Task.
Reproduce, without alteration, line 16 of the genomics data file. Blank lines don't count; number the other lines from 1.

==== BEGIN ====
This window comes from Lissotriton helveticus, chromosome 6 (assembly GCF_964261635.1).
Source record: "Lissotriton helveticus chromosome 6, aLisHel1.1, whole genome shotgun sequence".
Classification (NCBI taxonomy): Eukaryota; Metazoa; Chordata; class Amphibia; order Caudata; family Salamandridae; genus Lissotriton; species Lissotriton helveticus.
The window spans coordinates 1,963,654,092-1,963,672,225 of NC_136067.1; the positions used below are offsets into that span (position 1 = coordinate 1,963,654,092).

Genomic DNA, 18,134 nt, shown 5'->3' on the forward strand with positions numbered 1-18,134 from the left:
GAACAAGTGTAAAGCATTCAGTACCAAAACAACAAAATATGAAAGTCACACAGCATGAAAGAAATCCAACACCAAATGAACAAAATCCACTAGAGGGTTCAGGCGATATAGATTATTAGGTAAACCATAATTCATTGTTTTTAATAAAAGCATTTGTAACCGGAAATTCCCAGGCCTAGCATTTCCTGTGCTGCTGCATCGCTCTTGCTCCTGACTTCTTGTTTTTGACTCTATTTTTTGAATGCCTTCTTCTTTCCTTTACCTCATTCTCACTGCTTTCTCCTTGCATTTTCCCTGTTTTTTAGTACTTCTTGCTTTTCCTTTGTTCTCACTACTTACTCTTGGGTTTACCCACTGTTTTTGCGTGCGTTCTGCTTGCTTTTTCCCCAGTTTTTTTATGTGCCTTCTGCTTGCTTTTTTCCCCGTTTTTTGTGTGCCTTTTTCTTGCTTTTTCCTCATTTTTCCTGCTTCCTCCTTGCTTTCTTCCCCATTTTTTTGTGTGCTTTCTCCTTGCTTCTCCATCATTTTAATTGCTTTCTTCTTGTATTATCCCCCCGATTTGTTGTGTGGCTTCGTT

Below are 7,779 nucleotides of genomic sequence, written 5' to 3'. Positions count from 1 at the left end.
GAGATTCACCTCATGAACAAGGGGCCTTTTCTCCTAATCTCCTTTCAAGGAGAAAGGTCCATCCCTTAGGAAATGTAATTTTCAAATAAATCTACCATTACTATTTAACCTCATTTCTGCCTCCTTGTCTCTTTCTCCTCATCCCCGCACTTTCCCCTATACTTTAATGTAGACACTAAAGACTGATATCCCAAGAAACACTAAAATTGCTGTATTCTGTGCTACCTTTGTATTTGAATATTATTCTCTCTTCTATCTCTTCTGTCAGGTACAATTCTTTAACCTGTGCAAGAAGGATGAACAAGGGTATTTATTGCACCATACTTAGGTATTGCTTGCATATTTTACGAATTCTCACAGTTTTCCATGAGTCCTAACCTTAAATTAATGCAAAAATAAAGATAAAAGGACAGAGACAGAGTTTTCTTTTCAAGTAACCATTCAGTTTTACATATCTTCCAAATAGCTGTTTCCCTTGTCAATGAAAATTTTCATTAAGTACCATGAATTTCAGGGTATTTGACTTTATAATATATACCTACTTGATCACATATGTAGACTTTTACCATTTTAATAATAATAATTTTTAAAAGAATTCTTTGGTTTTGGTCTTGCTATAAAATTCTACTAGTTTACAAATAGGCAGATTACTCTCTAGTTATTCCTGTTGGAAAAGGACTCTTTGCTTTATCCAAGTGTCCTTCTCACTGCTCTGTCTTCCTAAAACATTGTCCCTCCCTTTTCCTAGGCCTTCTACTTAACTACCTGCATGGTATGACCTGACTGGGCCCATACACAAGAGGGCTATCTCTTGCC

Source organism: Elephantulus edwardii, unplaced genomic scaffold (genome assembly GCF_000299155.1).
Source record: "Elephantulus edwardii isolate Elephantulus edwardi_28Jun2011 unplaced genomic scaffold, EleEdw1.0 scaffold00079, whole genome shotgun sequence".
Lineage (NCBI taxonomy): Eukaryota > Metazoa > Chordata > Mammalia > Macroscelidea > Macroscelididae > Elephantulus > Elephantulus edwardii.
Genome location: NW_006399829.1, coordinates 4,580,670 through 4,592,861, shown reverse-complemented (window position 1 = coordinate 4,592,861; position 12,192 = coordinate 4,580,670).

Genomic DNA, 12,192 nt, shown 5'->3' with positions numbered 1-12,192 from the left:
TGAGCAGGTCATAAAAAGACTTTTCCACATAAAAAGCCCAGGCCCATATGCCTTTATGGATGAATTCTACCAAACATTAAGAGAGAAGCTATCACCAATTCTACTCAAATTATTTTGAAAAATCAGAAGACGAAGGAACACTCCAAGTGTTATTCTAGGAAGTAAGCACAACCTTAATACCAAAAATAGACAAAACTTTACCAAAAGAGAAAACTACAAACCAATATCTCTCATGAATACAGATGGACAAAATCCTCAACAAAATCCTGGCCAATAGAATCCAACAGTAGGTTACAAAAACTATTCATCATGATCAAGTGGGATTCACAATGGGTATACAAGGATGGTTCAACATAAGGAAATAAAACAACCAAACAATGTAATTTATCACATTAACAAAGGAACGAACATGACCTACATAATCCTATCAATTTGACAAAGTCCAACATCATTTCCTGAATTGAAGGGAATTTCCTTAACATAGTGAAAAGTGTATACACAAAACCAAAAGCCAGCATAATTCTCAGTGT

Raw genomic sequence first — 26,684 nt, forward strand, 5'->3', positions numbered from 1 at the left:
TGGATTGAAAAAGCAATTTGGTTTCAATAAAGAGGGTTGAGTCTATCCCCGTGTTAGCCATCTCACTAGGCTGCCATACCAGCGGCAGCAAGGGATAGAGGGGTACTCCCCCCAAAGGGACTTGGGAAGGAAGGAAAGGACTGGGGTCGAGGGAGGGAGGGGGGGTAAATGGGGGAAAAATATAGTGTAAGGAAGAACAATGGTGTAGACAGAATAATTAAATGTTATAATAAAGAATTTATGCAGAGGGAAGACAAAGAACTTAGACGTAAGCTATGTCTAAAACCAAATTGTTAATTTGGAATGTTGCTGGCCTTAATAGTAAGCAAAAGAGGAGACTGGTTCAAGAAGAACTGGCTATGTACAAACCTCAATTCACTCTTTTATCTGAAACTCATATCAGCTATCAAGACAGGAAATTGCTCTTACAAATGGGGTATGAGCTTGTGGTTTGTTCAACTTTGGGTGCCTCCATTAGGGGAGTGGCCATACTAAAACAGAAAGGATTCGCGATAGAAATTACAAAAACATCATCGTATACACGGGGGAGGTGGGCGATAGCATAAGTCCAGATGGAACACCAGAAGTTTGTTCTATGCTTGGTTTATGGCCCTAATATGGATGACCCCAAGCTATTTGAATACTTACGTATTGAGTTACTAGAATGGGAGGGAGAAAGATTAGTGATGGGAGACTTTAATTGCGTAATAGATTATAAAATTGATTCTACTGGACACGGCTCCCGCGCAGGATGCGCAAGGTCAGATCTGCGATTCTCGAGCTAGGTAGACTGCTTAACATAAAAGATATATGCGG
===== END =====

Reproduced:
TGGATTGAAAAAGCAATTTGGTTTCAATAAAGAGGGTTGAGTCTATCCCCGTGTTAGCCATCTCACTAGGCTGCCATACCAGCGGCAGCAAGGGATAGAGGGGTACTCCCCCCAAAGGGACTTGGGAAGGAAGGAAAGGACTGGGGTCGAGGGAGGGAGGGGGGGTAAATGGGGGAAAAATATAGTGTAAGGAAGAACAATGGTGTAGACAGAATAATTAAATGTTATAATAAAGAATTTATGCAGAGGGAAGACAAAGAACTTAGACGTAAGCTATGTCTAAAACCAAATTGTTAATTTGGAATGTTGCTGGCCTTAATAGTAAGCAAAAGAGGAGACTGGTTCAAGAAGAACTGGCTATGTACAAACCTCAATTCACTCTTTTATCTGAAACTCATATCAGCTATCAAGACAGGAAATTGCTCTTACAAATGGGGTATGAGCTTGTGGTTTGTTCAACTTTGGGTGCCTCCATTAGGGGAGTGGCCATACTAAAACAGAAAGGATTCGCGATAGAAATTACAAAAACATCATCGTATACACGGGGGAGGTGGGCGATAGCATAAGTCCAGATGGAACACCAGAAGTTTGTTCTATGCTTGGTTTATGGCCCTAATATGGATGACCCCAAGCTATTTGAATACTTACGTATTGAGTTACTAGAATGGGAGGGAGAAAGATTAGTGATGGGAGACTTTAATTGCGTAATAGATTATAAAATTGATTCTACTGGACACGGCTCCCGCGCAGGATGCGCAAGGTCAGATCTGCGATTCTCGAGCTAGGTAGACTGCTTAACATAAAAGATATATGCGG